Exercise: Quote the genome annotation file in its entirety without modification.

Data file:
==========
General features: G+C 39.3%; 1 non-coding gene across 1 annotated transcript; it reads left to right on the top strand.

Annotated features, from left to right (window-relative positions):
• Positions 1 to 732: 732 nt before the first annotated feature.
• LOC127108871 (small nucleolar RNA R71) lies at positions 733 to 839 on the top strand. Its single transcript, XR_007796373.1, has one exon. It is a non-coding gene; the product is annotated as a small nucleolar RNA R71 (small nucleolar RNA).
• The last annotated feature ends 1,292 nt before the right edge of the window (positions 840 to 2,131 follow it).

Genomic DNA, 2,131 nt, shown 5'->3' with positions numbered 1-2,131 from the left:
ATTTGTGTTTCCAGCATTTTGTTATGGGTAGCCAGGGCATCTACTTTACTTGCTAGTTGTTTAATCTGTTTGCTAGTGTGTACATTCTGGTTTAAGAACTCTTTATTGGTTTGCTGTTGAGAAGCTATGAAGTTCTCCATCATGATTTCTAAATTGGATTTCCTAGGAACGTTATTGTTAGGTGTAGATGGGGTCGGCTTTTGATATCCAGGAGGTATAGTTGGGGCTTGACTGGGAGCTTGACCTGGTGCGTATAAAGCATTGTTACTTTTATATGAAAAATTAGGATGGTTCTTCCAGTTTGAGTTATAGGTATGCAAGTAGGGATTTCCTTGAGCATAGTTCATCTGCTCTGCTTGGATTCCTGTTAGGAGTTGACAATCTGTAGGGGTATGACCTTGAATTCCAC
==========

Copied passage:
General features: G+C 39.3%; 1 non-coding gene across 1 annotated transcript; it reads left to right on the top strand.

Annotated features, from left to right (window-relative positions):
• Positions 1 to 732: 732 nt before the first annotated feature.
• LOC127108871 (small nucleolar RNA R71) lies at positions 733 to 839 on the top strand. Its single transcript, XR_007796373.1, has one exon. It is a non-coding gene; the product is annotated as a small nucleolar RNA R71 (small nucleolar RNA).
• The last annotated feature ends 1,292 nt before the right edge of the window (positions 840 to 2,131 follow it).

Genomic DNA, 2,131 nt, shown 5'->3' with positions numbered 1-2,131 from the left:
ATTTGTGTTTCCAGCATTTTGTTATGGGTAGCCAGGGCATCTACTTTACTTGCTAGTTGTTTAATCTGTTTGCTAGTGTGTACATTCTGGTTTAAGAACTCTTTATTGGTTTGCTGTTGAGAAGCTATGAAGTTCTCCATCATGATTTCTAAATTGGATTTCCTAGGAACGTTATTGTTAGGTGTAGATGGGGTCGGCTTTTGATATCCAGGAGGTATAGTTGGGGCTTGACTGGGAGCTTGACCTGGTGCGTATAAAGCATTGTTACTTTTATATGAAAAATTAGGATGGTTCTTCCAGTTTGAGTTATAGGTATGCAAGTAGGGATTTCCTTGAGCATAGTTCATCTGCTCTGCTTGGATTCCTGTTAGGAGTTGACAATCTGTAGGGGTATGACCTTGAATTCCAC